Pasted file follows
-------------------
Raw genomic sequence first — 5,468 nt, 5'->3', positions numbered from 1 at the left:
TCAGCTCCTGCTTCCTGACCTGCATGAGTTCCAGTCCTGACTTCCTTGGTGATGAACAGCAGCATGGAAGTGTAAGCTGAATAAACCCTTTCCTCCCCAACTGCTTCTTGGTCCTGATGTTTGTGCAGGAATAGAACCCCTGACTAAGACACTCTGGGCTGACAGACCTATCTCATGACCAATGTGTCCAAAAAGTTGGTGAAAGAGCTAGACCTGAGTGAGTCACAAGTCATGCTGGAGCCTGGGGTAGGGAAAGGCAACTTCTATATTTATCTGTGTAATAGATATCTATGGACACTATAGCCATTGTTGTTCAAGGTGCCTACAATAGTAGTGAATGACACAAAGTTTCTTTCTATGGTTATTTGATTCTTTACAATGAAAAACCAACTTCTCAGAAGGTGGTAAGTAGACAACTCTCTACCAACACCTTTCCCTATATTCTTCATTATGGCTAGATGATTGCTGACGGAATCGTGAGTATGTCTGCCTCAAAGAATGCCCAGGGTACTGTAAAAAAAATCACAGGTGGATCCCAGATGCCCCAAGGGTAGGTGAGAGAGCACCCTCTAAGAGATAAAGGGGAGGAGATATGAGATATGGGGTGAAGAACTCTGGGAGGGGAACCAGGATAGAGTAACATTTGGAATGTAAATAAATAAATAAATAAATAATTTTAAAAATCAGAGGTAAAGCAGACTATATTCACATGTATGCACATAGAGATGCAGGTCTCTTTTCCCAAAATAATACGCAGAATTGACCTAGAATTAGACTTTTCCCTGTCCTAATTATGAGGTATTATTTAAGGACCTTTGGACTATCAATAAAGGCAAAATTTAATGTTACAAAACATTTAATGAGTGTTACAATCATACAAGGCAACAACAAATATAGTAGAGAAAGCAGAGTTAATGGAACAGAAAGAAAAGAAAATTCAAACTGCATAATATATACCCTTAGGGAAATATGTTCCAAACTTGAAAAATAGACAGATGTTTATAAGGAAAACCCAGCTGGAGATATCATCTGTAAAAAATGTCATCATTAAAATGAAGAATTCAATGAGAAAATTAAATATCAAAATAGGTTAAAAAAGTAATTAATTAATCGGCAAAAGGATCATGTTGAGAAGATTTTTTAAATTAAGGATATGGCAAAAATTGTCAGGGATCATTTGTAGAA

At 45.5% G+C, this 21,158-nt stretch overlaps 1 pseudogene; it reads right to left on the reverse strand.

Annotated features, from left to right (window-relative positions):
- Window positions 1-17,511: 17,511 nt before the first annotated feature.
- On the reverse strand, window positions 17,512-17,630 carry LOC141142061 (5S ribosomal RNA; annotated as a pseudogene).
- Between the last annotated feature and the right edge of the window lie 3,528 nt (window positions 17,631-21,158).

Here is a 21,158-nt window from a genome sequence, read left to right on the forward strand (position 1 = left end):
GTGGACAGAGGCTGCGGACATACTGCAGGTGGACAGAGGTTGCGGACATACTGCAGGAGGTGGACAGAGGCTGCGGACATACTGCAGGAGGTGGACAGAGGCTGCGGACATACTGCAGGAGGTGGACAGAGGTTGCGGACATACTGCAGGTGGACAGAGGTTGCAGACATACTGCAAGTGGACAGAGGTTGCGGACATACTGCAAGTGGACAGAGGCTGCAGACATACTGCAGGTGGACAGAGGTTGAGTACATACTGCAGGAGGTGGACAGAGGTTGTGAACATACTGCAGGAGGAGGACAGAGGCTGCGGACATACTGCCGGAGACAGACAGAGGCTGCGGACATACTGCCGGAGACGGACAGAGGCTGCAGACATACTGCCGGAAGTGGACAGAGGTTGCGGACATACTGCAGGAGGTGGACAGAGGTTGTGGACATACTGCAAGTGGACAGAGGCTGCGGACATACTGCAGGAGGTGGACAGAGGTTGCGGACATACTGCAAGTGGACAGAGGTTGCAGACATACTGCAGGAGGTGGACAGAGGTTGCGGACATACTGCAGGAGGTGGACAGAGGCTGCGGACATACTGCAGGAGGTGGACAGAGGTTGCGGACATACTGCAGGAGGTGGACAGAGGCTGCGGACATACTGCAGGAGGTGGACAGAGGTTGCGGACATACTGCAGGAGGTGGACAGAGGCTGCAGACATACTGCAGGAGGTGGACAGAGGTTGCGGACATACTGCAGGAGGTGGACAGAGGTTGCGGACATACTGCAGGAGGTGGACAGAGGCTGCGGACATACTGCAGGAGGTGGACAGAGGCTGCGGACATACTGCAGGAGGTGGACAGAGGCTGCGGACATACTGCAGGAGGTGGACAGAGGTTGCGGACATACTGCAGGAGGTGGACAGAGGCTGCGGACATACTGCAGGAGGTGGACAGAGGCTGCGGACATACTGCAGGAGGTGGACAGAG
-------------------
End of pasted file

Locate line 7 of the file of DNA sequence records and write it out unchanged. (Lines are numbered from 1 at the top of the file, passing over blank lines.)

- Between the last annotated feature and the right edge of the window lie 3,528 nt (window positions 17,631-21,158).